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May 26, 1933 - Image 3

Resource type:
The Michigan Daily, 1933-05-26

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ndiana Diamond Team Here For Tilt With Michiian


Wolves Have To
Win Next Four
To CopSecond
Hoosiers Toughest Team
To Iurdle; Remainder
Of Schedule Easier
Wistert Will Pitch

His Car Superior


Same Lineup To
Manuel Plays at
IcteCzi On First


Michigan's Varsity baseball team
will be seeking to stay in the race for
second place in the final Big Ten
standings in its game with Indiana
here this afternoon at 4:05.
The Wolverines have four Con-
ference games left, but if they get
by the Hoosiers with a win Coach
Ray Fisher believes that they have
a good chance to land the runner-
up berth. Saturday's battle here
against Chicago and two next Tues-
day and Wednesday against Ohio
State at Columbus should not be
hard to cop, since both the Maroons
and the Buckeyes are in the dold-
rums this season.
Fisher has selected Whitey Wistert
to take care of the home team's
hurling duties in tomorrow's engage-
ment. Wistert has already won one
game from the Hoosiers, beating
them 6 to 4, in their home lair.
Whitey Wilshere, sophomore pitch-
ing sensation at Indiana, will hurl
for the visitors. The two "Whitey's"
will be meeting for a second time,
since Indiana's blond pitched against
the Wolves in their other meeting
It was the only defeat the young
southpaw has suffered this year, and
he'll be thirsty for revenge.
Fisher has decided to stick to the
same line-up that eked out a 4 to 3
victory over Mich-
igan State Mon-
day, with the ex-
ception that Wist-
ert's place at first
Sbasewill be taken
by Johnny Re-
geczi. It will be
the first time that
Kipke's star full-
back has started a
Conference game.
M/SreaT -Stan Ware w i1
also be on hand to take over the first
base duties if necessary..
Russ Oliver will occupy third base,
as usual since Teitelbaum's injury,
with Ken Manuel playing short stop.
Waterbor will cover second base, and
Capt. Mike Diffley will preside be-
hind the bat, as he has in every
game this year. Gene Braendle, Ted
Petoskey and Avon Artz will patrol
the garden.
Patchin's Arm Causes Worry
Fisher is considerably worried over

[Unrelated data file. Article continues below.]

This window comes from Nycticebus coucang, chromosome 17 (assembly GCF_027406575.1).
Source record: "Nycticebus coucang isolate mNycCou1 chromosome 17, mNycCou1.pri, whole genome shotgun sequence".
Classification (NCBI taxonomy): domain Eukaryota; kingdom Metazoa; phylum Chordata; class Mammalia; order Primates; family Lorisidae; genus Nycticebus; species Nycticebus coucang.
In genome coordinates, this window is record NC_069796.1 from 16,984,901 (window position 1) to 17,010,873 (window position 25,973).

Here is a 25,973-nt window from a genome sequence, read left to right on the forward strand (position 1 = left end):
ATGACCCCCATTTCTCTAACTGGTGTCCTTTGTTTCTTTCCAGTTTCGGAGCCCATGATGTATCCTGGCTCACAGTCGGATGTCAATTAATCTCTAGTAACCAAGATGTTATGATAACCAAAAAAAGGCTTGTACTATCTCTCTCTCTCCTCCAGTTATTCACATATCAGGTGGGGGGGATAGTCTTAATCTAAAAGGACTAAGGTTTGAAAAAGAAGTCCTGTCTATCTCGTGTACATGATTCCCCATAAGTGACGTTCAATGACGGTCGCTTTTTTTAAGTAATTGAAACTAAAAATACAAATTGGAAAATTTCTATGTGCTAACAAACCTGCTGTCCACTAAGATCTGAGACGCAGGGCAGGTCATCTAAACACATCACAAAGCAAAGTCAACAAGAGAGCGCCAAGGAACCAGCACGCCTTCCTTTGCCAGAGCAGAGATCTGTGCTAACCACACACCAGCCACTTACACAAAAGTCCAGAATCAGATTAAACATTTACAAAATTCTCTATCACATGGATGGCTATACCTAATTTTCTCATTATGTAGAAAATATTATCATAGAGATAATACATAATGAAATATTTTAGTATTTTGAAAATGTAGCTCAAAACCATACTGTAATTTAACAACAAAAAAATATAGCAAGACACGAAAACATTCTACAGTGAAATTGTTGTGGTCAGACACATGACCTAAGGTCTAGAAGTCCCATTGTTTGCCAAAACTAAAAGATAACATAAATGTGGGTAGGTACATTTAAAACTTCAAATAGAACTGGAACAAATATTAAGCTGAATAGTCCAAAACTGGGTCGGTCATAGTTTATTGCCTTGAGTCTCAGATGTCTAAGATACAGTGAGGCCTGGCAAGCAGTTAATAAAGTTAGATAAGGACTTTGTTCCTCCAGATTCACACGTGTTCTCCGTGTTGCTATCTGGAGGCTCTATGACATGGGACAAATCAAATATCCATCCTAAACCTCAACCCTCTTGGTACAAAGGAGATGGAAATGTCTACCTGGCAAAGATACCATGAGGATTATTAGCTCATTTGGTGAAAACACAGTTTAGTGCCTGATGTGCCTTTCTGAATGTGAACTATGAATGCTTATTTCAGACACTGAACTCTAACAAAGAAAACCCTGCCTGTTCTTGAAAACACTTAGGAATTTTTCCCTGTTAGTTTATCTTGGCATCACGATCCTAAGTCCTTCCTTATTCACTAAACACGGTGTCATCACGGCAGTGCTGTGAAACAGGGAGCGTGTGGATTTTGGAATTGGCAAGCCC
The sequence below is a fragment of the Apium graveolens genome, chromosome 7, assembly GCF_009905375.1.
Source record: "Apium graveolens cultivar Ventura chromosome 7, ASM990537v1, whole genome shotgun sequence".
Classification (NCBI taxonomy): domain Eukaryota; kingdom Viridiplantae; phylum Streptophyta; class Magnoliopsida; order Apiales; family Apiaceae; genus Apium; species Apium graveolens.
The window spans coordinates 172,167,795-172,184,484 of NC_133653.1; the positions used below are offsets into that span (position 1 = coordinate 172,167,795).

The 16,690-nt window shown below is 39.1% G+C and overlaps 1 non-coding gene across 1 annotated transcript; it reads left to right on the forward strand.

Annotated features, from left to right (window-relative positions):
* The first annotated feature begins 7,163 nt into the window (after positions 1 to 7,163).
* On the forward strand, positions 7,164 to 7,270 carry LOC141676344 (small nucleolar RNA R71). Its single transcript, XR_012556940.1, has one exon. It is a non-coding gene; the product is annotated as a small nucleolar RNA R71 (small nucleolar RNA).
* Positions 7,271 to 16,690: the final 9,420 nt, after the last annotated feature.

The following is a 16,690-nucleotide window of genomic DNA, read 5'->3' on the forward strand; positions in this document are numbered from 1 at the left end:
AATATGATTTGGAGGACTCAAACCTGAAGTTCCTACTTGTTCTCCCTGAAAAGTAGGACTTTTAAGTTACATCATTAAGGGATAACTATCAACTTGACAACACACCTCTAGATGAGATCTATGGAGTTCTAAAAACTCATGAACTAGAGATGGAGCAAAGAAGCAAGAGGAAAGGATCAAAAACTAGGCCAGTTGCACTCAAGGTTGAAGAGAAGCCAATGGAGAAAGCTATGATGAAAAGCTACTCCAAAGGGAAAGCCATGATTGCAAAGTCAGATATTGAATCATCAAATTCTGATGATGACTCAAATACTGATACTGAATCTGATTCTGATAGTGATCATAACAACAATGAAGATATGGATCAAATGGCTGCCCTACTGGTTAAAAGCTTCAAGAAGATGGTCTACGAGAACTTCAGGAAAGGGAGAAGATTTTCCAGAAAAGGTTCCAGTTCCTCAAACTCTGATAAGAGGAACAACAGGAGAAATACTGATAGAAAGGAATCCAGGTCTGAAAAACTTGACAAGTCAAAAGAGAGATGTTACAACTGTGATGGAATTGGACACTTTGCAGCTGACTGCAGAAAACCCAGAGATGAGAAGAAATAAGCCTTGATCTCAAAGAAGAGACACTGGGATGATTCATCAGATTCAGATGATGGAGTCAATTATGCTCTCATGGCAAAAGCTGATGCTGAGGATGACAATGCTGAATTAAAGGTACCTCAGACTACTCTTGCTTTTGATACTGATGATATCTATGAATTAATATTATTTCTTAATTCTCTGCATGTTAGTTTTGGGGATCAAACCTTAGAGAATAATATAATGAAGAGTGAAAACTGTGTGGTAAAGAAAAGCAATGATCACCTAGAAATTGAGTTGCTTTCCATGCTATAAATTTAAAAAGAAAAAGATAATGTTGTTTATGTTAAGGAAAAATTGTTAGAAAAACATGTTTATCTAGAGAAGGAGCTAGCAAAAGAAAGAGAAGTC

the condition of Art Patchin's arm.
The sophomore was a seven days
wonder on the freshman team last
year, and appear-
ed to be in fine
shape at the be-
ginning of the sea-
son this year. He
appeared to go to
pieces in the first
inning of Mon-
day's battle with"
State, filling the
bases with none
out in the first
stanza. The veter-
an coach, who was
a pitcher himself in the Majors for
some years, fears that Patchin has
been working too hard recently. He
may start Tillotson inSaturd ay's
game with Ohio State, in the hope
of being able to keep Patchin out of
action till 'next week at Columbus.
Though the Wolves got only eight
hits off Pemberton Monday, three .of
these were extra base clouts, two
home runs by Artz and a two-bagger
by Wistert. They also proved them-
selves capable of taking advantage
of scoring opportunities, hitting when
a hit was most needed. State, on
the other hand, needed 14 hits to
corral three runs.
Delta Zeta Sorority
Wins Archery r'itle
In the finals of the women's intra-
mural archery tournament, the hon-
ors went to Delta Zeta. Two of the
members of the sorority took the

first places in each division of the
Beatrice Olmstead won the Colum-
bia Round bracket, repeating a vic-
tory which she won last fall in the
same event. Her score was 288. Emo-
gene Grcicus took the other first
place, in the handicap section.- She;
finished with a score of 117.8.
Second in the Columbia Round
wet to Clarabel Neubecker, who

-Associated Press Photo
Ernie Triplett with his four-cylin-
der, rear-drive Bill White car is pur-
ported to hold the racing car supre-
macy over the rest of the qualifiers
for the annual Indianapolis Memor-
ial day race. His car has done 120
miles an hour.
Dayton, David
Help Win Golf
Dayton Ties For Second
Place With Larson; Does
315 For Tournament"
Thanks to the splendid showing by
Johnny Fischer and the rest of the
Michigan golf team, the Maize and
Blue holds another Western Confer-
ence title for 1932-33.
Fischer, medalist in the national
amateur tournament last year, an-
nexed his second straight Big Ten
individual championship in as many
years. Although holding a margin of
only one stroke over Larson of Min-
nesota, runner-up last year, in the
first two rounds, the Wolverine star
managed to outpace the Gopher in
the final 36 holes. Fischer's score for
the tournament was 78-76-76-71-
301, a remarkably low score for col-
lege players.